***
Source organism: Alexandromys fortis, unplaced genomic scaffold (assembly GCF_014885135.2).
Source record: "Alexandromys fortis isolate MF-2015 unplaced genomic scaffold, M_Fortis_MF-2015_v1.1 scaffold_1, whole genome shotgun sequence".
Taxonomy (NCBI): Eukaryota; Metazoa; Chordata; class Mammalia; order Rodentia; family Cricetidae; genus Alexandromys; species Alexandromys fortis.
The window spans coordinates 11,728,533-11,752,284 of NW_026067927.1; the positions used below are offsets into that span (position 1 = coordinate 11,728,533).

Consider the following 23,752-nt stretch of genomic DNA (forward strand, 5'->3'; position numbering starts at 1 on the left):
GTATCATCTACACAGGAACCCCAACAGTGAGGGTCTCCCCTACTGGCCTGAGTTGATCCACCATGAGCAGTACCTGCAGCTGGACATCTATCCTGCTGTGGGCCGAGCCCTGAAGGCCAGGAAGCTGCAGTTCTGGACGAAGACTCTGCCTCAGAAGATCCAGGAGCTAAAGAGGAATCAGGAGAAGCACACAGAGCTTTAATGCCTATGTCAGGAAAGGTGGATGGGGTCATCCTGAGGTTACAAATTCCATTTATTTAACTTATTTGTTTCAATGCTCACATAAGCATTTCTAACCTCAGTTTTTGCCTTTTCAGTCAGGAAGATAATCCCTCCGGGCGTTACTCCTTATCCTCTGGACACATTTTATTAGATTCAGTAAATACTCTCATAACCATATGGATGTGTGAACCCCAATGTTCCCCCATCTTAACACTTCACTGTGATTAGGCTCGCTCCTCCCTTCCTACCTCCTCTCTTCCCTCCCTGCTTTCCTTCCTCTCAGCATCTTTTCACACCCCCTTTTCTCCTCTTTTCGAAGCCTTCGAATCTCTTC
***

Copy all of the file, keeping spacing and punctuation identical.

Source organism: Alexandromys fortis, unplaced genomic scaffold (assembly GCF_014885135.2).
Source record: "Alexandromys fortis isolate MF-2015 unplaced genomic scaffold, M_Fortis_MF-2015_v1.1 scaffold_1, whole genome shotgun sequence".
Taxonomy (NCBI): Eukaryota; Metazoa; Chordata; class Mammalia; order Rodentia; family Cricetidae; genus Alexandromys; species Alexandromys fortis.
The window spans coordinates 11,728,533-11,752,284 of NW_026067927.1; the positions used below are offsets into that span (position 1 = coordinate 11,728,533).

Consider the following 23,752-nt stretch of genomic DNA (forward strand, 5'->3'; position numbering starts at 1 on the left):
GTATCATCTACACAGGAACCCCAACAGTGAGGGTCTCCCCTACTGGCCTGAGTTGATCCACCATGAGCAGTACCTGCAGCTGGACATCTATCCTGCTGTGGGCCGAGCCCTGAAGGCCAGGAAGCTGCAGTTCTGGACGAAGACTCTGCCTCAGAAGATCCAGGAGCTAAAGAGGAATCAGGAGAAGCACACAGAGCTTTAATGCCTATGTCAGGAAAGGTGGATGGGGTCATCCTGAGGTTACAAATTCCATTTATTTAACTTATTTGTTTCAATGCTCACATAAGCATTTCTAACCTCAGTTTTTGCCTTTTCAGTCAGGAAGATAATCCCTCCGGGCGTTACTCCTTATCCTCTGGACACATTTTATTAGATTCAGTAAATACTCTCATAACCATATGGATGTGTGAACCCCAATGTTCCCCCATCTTAACACTTCACTGTGATTAGGCTCGCTCCTCCCTTCCTACCTCCTCTCTTCCCTCCCTGCTTTCCTTCCTCTCAGCATCTTTTCACACCCCCTTTTCTCCTCTTTTCGAAGCCTTCGAATCTCTTC